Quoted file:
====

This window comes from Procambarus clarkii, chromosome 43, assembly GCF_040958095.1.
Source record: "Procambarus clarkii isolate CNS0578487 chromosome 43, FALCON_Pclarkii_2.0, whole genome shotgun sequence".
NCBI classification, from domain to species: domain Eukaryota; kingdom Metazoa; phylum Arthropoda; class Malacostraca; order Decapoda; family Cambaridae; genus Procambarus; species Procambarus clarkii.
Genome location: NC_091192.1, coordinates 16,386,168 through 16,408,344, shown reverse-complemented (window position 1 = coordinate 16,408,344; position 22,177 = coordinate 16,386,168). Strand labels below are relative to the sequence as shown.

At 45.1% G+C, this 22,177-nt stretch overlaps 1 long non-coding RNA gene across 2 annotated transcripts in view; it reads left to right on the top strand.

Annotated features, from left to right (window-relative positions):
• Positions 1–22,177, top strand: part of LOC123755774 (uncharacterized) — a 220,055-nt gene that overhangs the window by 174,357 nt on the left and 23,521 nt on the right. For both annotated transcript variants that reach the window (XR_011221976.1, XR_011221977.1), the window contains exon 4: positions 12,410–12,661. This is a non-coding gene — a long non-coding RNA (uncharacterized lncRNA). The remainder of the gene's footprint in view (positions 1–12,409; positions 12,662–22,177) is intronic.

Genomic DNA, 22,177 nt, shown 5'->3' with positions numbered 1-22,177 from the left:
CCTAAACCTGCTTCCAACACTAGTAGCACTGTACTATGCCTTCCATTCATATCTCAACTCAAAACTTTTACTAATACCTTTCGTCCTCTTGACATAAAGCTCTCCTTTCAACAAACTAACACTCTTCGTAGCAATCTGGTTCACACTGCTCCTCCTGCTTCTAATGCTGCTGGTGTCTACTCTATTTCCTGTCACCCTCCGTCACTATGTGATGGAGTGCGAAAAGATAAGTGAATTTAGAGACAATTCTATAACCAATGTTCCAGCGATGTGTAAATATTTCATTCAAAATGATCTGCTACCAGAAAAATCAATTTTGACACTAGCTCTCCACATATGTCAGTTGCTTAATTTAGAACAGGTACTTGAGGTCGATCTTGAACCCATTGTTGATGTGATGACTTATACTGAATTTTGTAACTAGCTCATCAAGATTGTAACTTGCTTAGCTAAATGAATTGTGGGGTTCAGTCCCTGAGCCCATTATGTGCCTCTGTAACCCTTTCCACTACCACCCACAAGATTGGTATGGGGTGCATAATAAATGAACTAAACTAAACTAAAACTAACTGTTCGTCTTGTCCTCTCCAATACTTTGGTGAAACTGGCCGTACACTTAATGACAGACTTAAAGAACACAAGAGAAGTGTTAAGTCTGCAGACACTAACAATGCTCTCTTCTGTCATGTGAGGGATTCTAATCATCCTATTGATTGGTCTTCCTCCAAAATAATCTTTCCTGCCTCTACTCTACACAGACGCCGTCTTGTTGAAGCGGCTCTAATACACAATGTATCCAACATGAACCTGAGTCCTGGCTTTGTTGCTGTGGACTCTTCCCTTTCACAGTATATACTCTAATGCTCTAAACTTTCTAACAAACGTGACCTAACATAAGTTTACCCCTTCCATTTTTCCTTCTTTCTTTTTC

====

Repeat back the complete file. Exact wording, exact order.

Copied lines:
This window comes from Procambarus clarkii, chromosome 43, assembly GCF_040958095.1.
Source record: "Procambarus clarkii isolate CNS0578487 chromosome 43, FALCON_Pclarkii_2.0, whole genome shotgun sequence".
NCBI classification, from domain to species: domain Eukaryota; kingdom Metazoa; phylum Arthropoda; class Malacostraca; order Decapoda; family Cambaridae; genus Procambarus; species Procambarus clarkii.
Genome location: NC_091192.1, coordinates 16,386,168 through 16,408,344, shown reverse-complemented (window position 1 = coordinate 16,408,344; position 22,177 = coordinate 16,386,168). Strand labels below are relative to the sequence as shown.

At 45.1% G+C, this 22,177-nt stretch overlaps 1 long non-coding RNA gene across 2 annotated transcripts in view; it reads left to right on the top strand.

Annotated features, from left to right (window-relative positions):
• Positions 1–22,177, top strand: part of LOC123755774 (uncharacterized) — a 220,055-nt gene that overhangs the window by 174,357 nt on the left and 23,521 nt on the right. For both annotated transcript variants that reach the window (XR_011221976.1, XR_011221977.1), the window contains exon 4: positions 12,410–12,661. This is a non-coding gene — a long non-coding RNA (uncharacterized lncRNA). The remainder of the gene's footprint in view (positions 1–12,409; positions 12,662–22,177) is intronic.

Genomic DNA, 22,177 nt, shown 5'->3' with positions numbered 1-22,177 from the left:
CCTAAACCTGCTTCCAACACTAGTAGCACTGTACTATGCCTTCCATTCATATCTCAACTCAAAACTTTTACTAATACCTTTCGTCCTCTTGACATAAAGCTCTCCTTTCAACAAACTAACACTCTTCGTAGCAATCTGGTTCACACTGCTCCTCCTGCTTCTAATGCTGCTGGTGTCTACTCTATTTCCTGTCACCCTCCGTCACTATGTGATGGAGTGCGAAAAGATAAGTGAATTTAGAGACAATTCTATAACCAATGTTCCAGCGATGTGTAAATATTTCATTCAAAATGATCTGCTACCAGAAAAATCAATTTTGACACTAGCTCTCCACATATGTCAGTTGCTTAATTTAGAACAGGTACTTGAGGTCGATCTTGAACCCATTGTTGATGTGATGACTTATACTGAATTTTGTAACTAGCTCATCAAGATTGTAACTTGCTTAGCTAAATGAATTGTGGGGTTCAGTCCCTGAGCCCATTATGTGCCTCTGTAACCCTTTCCACTACCACCCACAAGATTGGTATGGGGTGCATAATAAATGAACTAAACTAAACTAAAACTAACTGTTCGTCTTGTCCTCTCCAATACTTTGGTGAAACTGGCCGTACACTTAATGACAGACTTAAAGAACACAAGAGAAGTGTTAAGTCTGCAGACACTAACAATGCTCTCTTCTGTCATGTGAGGGATTCTAATCATCCTATTGATTGGTCTTCCTCCAAAATAATCTTTCCTGCCTCTACTCTACACAGACGCCGTCTTGTTGAAGCGGCTCTAATACACAATGTATCCAACATGAACCTGAGTCCTGGCTTTGTTGCTGTGGACTCTTCCCTTTCACAGTATATACTCTAATGCTCTAAACTTTCTAACAAACGTGACCTAACATAAGTTTACCCCTTCCATTTTTCCTTCTTTCTTTTTC